Texas bar owners file $10 million federal lawsuit against Gov. Greg Abbott, the second lawsuit over the shutdown in two days

Workers boarded up bars on Sixth Street in Austin after Gov. Greg Abbott closed bars in Texas for the second time in three months because of the COVID-19 pandemic on June 26, 2020.
Workers boarded up bars on Sixth Street in Austin after Gov. Greg Abbott closed bars in Texas for the second time in three months because of the COVID-19 pandemic on June 26, 2020.
Jordan Vonderhaar for The Texas Tribune

Several Texas bar owners filed a $10 million federal lawsuit Tuesday afternoon against Gov. Greg Abbott, in an attempt to void his executive order shutting down bars for a second time since the beginning of the coronavirus pandemic.

This is the second lawsuit filed against Abbott this week after more than 30 Texas bars filed a lawsuit in Travis County over his recent shutdown order on Monday.

In addition to the damages, the lawsuit asks the court to stop Abbott from enforcing his executive order which closes bars and to prevent him from issuing similar orders in the future without proper notice. The suit said Abbott should give businesses more than 24 hours notice before shutting them down, “unless in the case of imminent threat of harm.” The lawsuit also asks that future shutdown orders have a clear end date and lay out conditions that would have to be met for the order be extended.

On Friday morning, Abbott ordered bars to close by noon and reduced restaurant capacity back down to 50% from 75% to combat the spread of COVID-19.

The lawsuit noted that the Texas Alcoholic Beverage Commission recently posted a notice on its website saying it observed a “high level of compliance” by permit holders. The lawsuit claims that Abbott is abusing his emergency powers “without proper legal notice.”

“With the erratic legal situation fueled (if not created) by the Governor and given that Plaintiffs have largely complied with the spirit & letter of the Governor’s voluntary guidelines, it came as an unfortunate surprise,” the lawsuit states.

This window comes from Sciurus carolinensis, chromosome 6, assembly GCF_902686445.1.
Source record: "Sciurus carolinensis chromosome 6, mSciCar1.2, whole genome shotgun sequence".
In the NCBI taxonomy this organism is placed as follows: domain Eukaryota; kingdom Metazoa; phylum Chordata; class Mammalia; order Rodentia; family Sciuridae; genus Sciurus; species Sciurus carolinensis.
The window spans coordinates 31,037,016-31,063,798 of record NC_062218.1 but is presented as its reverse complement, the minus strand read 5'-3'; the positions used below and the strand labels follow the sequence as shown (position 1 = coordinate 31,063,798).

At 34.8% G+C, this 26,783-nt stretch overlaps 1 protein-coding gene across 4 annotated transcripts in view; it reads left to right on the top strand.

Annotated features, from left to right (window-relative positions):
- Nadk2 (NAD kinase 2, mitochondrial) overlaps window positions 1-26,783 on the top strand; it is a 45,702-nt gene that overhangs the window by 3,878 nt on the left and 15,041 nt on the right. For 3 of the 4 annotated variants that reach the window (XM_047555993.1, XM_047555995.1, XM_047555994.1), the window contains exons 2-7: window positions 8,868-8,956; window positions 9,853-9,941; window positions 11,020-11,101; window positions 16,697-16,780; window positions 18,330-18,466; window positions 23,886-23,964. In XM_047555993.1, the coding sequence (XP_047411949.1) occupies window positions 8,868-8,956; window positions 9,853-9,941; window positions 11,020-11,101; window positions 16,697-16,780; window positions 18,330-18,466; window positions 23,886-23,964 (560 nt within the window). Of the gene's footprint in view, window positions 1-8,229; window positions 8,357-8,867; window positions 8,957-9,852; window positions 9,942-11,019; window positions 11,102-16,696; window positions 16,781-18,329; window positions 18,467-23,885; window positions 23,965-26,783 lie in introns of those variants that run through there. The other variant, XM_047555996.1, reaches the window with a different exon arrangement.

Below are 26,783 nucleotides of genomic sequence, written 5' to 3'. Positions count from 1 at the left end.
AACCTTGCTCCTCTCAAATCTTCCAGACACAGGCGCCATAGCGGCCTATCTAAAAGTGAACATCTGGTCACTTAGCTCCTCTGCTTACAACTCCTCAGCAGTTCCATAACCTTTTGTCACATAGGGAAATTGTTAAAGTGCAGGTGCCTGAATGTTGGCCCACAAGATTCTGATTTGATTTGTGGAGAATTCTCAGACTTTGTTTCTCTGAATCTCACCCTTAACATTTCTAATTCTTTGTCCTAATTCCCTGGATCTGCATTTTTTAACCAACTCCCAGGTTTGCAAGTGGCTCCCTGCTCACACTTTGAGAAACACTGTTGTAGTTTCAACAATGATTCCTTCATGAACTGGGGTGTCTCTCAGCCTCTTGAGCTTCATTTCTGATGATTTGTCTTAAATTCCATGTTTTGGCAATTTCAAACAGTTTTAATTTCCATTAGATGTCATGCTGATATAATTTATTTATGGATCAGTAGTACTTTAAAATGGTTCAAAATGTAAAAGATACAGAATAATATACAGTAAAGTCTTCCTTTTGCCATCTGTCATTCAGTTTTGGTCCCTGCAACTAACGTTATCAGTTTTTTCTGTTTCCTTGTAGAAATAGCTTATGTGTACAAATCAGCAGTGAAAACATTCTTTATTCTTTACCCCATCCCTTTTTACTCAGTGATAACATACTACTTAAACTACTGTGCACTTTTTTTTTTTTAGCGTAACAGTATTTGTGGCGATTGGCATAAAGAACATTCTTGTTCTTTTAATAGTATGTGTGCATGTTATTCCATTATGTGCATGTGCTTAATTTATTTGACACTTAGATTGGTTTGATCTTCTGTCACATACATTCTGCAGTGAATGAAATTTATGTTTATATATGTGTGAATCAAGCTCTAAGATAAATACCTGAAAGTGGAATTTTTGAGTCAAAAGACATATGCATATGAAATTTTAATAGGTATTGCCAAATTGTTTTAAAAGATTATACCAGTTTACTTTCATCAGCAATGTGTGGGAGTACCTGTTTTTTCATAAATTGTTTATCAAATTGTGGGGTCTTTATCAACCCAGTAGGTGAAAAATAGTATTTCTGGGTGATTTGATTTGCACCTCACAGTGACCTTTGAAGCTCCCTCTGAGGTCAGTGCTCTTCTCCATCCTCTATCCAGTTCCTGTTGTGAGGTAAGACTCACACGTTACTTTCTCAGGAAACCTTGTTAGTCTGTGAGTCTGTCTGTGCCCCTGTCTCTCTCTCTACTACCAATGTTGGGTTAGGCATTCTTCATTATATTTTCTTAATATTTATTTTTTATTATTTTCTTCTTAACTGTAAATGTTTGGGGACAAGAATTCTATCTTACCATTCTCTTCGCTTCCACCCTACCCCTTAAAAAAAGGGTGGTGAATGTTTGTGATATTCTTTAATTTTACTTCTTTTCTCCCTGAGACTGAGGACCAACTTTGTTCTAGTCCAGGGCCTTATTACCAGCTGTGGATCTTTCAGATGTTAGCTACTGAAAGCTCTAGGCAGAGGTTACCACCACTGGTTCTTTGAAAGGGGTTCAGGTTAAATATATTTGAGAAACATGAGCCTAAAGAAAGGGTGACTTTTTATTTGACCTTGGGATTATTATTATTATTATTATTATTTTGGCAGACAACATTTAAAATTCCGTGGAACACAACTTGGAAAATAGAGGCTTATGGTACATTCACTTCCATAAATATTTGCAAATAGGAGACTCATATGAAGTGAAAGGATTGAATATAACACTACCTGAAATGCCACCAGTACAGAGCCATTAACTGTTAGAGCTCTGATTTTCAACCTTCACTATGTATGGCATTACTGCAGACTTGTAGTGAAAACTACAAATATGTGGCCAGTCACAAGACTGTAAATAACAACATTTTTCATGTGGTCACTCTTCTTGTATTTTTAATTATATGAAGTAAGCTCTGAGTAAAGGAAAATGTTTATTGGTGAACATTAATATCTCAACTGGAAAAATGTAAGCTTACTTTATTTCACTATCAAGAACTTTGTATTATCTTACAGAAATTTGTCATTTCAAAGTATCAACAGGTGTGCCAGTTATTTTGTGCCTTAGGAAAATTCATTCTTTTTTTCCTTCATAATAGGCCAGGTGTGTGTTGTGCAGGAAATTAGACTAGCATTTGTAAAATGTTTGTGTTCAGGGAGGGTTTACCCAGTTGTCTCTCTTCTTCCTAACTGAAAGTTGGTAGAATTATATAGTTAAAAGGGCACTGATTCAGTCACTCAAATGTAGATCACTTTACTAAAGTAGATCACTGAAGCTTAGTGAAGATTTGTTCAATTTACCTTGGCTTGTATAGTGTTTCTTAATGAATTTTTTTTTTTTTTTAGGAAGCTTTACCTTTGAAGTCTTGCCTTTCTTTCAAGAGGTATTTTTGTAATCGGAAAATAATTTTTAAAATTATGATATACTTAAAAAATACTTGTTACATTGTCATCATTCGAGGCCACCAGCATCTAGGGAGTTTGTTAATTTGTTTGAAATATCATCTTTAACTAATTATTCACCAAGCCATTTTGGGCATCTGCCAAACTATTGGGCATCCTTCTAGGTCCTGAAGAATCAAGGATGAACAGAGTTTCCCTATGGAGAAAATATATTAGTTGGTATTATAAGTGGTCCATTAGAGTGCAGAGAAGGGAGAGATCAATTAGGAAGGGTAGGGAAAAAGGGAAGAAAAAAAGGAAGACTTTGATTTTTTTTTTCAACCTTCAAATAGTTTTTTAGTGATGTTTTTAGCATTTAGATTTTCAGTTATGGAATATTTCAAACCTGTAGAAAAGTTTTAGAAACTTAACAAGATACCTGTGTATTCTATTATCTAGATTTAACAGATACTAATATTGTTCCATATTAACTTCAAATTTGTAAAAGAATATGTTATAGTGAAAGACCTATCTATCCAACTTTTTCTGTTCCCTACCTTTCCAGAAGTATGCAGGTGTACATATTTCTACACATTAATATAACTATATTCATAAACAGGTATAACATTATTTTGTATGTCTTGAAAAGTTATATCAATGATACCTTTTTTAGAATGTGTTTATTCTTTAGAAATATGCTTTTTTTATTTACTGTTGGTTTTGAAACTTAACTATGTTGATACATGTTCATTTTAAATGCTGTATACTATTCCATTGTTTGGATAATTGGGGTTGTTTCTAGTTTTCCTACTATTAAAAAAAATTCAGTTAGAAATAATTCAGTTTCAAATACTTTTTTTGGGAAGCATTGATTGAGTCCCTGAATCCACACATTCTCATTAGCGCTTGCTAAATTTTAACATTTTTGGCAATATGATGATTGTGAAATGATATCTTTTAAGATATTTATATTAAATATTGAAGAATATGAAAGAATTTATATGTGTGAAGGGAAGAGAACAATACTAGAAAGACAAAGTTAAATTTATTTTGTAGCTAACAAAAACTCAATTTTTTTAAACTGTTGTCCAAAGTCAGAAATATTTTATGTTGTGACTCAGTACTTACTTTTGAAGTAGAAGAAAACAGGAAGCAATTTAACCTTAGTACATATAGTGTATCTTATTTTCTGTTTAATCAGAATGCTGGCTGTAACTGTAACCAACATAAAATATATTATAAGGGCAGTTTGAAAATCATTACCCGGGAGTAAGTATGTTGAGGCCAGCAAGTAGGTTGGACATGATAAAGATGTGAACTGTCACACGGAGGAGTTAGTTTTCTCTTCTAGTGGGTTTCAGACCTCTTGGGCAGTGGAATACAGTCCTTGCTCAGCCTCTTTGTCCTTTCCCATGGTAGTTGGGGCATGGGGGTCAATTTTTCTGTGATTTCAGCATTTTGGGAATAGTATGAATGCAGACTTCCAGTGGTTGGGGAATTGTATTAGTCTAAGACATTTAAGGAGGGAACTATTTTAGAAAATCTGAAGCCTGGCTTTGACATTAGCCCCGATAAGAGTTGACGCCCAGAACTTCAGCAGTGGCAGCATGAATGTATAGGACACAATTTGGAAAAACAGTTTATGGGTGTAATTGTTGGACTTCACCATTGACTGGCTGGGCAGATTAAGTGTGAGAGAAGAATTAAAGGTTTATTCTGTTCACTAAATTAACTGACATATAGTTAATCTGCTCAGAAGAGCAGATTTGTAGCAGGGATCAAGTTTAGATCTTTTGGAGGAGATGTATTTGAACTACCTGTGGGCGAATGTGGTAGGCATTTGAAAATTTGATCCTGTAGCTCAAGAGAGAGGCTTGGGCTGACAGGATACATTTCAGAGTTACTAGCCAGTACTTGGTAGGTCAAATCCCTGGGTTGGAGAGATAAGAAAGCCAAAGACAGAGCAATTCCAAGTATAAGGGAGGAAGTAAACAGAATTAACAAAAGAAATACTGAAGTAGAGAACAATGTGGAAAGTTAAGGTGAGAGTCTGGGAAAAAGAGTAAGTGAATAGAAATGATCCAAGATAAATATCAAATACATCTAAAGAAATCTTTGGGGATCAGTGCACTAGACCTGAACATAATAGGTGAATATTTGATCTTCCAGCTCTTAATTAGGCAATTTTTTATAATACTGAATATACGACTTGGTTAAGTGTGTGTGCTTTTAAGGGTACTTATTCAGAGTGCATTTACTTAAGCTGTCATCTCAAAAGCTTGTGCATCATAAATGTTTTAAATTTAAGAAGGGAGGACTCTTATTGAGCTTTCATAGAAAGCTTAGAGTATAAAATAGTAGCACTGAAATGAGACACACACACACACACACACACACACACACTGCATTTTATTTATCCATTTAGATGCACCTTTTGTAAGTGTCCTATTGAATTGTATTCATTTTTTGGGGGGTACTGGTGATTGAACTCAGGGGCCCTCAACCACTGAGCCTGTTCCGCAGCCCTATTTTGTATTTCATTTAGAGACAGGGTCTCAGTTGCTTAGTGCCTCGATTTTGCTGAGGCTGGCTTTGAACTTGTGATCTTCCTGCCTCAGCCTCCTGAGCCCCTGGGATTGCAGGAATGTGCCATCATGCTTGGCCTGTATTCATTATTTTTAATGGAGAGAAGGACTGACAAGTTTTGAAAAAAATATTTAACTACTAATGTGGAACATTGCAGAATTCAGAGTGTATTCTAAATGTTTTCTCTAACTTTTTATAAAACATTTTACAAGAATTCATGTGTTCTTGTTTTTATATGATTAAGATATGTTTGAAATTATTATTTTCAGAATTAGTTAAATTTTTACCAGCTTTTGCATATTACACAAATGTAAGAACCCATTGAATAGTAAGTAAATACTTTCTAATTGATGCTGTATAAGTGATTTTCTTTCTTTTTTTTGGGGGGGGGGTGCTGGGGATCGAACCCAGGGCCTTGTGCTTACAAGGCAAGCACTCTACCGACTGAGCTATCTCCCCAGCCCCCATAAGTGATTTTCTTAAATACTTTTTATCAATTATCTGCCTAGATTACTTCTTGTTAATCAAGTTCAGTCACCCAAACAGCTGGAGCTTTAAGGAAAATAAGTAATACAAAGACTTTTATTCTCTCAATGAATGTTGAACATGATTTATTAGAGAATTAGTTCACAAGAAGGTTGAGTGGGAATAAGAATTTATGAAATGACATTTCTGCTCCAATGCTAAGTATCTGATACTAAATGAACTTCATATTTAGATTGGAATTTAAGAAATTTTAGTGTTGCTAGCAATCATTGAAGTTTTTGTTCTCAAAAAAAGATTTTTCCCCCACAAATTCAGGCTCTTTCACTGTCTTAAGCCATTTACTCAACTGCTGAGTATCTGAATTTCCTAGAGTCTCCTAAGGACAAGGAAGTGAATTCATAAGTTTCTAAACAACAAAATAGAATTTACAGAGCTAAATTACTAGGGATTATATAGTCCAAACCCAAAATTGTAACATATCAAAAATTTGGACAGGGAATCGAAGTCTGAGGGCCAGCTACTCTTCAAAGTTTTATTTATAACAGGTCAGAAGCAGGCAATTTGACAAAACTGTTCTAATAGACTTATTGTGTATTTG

The bar owners say in the suit that Abbott’s order violates their constitutional rights for due process, equal protection, and their patrons right to assembly, and “may very well leave long-term scarring on the republican form of government if left unchecked.”

“It wasn’t like he even reduced the bars and nightclubs to 25% — we’re closed to 100%,” said Michael Klein, one of the plaintiffs and Texas Bar and Nightclub Alliance president, drawing a distinction between bars and other businesses which are allowed to operate at limited occupancies. “You better have some pretty good scientific evidence if you’re going to take one group of alcoholic beverage licenses over another, or one group of businesses.”

The bar industry employs over 800,000 Texans, and they’ve been hurting for months, he said.

“These are business owners who call us in tears,” he said. “They care about feeding their families, they care about the debt they have. I mean there’s real consequences to these actions.”

Abbott did not respond to The Texas Tribune by publication. But in an interview with KOSA in Midland, he said that he sympathizes with the bar owners’ plight.

“Listen, I can understand their frustration, I could understand them being angry, because this is their living, this is their livelihood, and so because for some, no fault of their own, they’re being shut down,” he said to KOSA. “There are others who are being shut down because fault of their own, and so we need to be clear about that, but we also need to be clear that if we’re not strategic about making sure we slow the spread of the coronavirus in Texas, it will lead to a larger shutdown of the economy across the entire board.”

“We do not want that to happen, so we do need everybody to do their part to make sure they use these best practices to slow the spread,” he added.

On Saturday, Abbott approved a waiver that allows restaurants and bars that have permanent kitchens to sell mixed drinks to go, in addition to beer and wine that he had already allowed. This doesn’t apply to the “vast majority” of Texas bars, Klein said. For the ones that it does help, it isn’t enough to sustain the business.

“It’s literally like having your house burned down, and someone saying, here’s a cup of water to throw on it,” he said.

Patrick Svitek contributed to this report.

Comments

comments